With these abnormal growing conditions and the other factors noted above, the quality of the herbs can be greatly impacted. As Mayway has always adhered to Chinese Pharmacopeia standards for active chemical markers, we have discovered that many of these herbs have failed to meet our rigorous testing standards, which has resulted in a disruption in production and stock outs for many important formulas and finished products.

Climate change has not only affected cultivated herbs but also those that are wild-crafted, which constitutes about half of the 616 herbs found in the Chinese Materia Medica. If extreme weather persists in the coming years, we will continue to face very challenging price fluctuations that will adversely affect our industry and the supply of Chinese herbal medicine.

Fortunately, many herbs can be found in more than one region and storage of the previous harvest has allowed the prices of most herbs to remain relatively steady. However, this is a short-term cushion that may disappear soon.

Other factors affecting pricing and production

Climate related factors aside, labor shortages have also significantly affected supply. For example, He huan hua/ Albizia julibrissin flower, which requires extensive hand picking to remove foreign matter, has become unavailable because our factory is unable to hire workers to do menial tasks. Additionally, as of this writing, there are hundreds of cities and counties under lockdown, without a clear end-date, including Lanzhou, Anguo, and Chengde, which means that at our manufacturers’ there are thousands of kilos of raw herbs are awaiting processing or being made into finished products.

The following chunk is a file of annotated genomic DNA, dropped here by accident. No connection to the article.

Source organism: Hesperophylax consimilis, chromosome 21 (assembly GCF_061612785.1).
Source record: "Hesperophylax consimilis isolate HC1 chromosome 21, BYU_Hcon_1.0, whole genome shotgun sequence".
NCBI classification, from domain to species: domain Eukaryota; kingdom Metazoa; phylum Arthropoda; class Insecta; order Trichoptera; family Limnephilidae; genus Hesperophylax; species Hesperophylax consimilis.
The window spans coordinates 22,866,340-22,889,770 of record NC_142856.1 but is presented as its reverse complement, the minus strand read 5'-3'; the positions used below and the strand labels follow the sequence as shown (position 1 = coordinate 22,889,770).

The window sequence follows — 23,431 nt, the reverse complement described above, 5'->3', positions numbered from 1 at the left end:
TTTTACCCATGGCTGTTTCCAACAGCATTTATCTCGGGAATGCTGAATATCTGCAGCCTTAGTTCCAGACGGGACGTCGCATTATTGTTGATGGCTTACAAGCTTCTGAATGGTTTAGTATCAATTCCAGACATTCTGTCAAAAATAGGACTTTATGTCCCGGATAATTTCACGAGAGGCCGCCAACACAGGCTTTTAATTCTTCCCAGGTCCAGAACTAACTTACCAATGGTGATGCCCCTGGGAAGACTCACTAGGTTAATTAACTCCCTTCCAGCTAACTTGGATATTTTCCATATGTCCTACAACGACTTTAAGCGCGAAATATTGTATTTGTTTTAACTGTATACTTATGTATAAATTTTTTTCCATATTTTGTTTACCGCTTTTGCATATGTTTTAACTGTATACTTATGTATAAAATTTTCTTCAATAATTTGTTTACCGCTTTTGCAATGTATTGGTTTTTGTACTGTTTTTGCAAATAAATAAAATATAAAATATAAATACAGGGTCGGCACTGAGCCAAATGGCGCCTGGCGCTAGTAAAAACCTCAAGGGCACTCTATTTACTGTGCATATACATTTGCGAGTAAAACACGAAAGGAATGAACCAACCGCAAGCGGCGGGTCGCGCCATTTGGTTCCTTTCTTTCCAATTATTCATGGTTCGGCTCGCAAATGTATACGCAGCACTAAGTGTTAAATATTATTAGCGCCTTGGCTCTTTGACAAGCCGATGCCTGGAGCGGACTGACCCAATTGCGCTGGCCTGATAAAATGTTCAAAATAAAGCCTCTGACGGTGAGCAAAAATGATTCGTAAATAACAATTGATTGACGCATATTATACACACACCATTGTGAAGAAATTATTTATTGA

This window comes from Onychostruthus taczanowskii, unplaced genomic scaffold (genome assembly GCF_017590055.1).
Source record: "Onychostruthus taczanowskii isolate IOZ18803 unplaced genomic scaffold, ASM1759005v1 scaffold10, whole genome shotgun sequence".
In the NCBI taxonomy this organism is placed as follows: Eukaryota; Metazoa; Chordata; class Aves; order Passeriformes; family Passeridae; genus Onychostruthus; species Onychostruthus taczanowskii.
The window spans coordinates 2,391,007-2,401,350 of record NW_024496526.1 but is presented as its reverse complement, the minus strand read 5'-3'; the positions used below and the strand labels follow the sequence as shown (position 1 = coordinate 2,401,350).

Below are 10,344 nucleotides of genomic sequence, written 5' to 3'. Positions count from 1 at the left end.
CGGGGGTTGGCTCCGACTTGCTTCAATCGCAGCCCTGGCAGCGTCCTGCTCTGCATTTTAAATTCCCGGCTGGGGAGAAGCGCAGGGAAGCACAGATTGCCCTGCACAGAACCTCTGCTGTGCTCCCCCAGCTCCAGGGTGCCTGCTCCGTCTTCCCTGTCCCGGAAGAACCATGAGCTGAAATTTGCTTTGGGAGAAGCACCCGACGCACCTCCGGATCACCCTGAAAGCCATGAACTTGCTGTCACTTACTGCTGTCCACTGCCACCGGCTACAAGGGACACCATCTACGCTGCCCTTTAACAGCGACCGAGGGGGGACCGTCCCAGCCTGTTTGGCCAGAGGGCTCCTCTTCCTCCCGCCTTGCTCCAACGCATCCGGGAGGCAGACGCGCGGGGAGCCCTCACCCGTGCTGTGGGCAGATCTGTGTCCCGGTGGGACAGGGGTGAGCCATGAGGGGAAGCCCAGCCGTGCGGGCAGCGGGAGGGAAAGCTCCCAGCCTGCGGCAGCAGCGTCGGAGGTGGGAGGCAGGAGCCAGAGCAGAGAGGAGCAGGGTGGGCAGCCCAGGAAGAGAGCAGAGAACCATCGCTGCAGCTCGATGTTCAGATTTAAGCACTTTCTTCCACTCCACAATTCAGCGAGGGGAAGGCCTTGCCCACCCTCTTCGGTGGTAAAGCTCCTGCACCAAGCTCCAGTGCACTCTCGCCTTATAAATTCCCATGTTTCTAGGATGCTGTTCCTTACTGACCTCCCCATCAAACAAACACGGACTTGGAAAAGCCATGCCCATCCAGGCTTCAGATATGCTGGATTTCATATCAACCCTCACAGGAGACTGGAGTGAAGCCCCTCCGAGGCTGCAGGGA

Another significant cause of price increase is continued market speculation. China’s strict regulation of other investment vehicles, such as property ownership and stock trading, gave rise to speculation in even perishable commodities, such as Chinese herbs, over the last 5-8 years. While the Chinese herb and TCM industries are generally heavily regulated, in this aspect it is almost impossible for the Chinese government to control. Although Chinese TCM manufacturers are required to use herbs that meet Pharmacopoeia standards, it is difficult if not impossible to control the quality of products and herbs that are made by unlicensed underground factories, that are sold by small vendors, or that are exported. As always, the quality of herbs and products anywhere, including the US, relies on the experience, choices, and ethics of manufacturers and suppliers.

In addition to all the tumultuous changes due to the pandemic, we have all experienced first-hand how climate change can impact our lives. From the food we eat, the air we breathe to the herbs that keep us healthy. Sometimes we may feel incapacitated while facing such a daunting issue, but always remember that our individual choices collectively can make an impact. And, while all of this may seem overwhelming or unsettling, please know that we will continue to do our very best to bring you the finest quality herbs available so that your patients can continue to benefit from this beautiful medicine.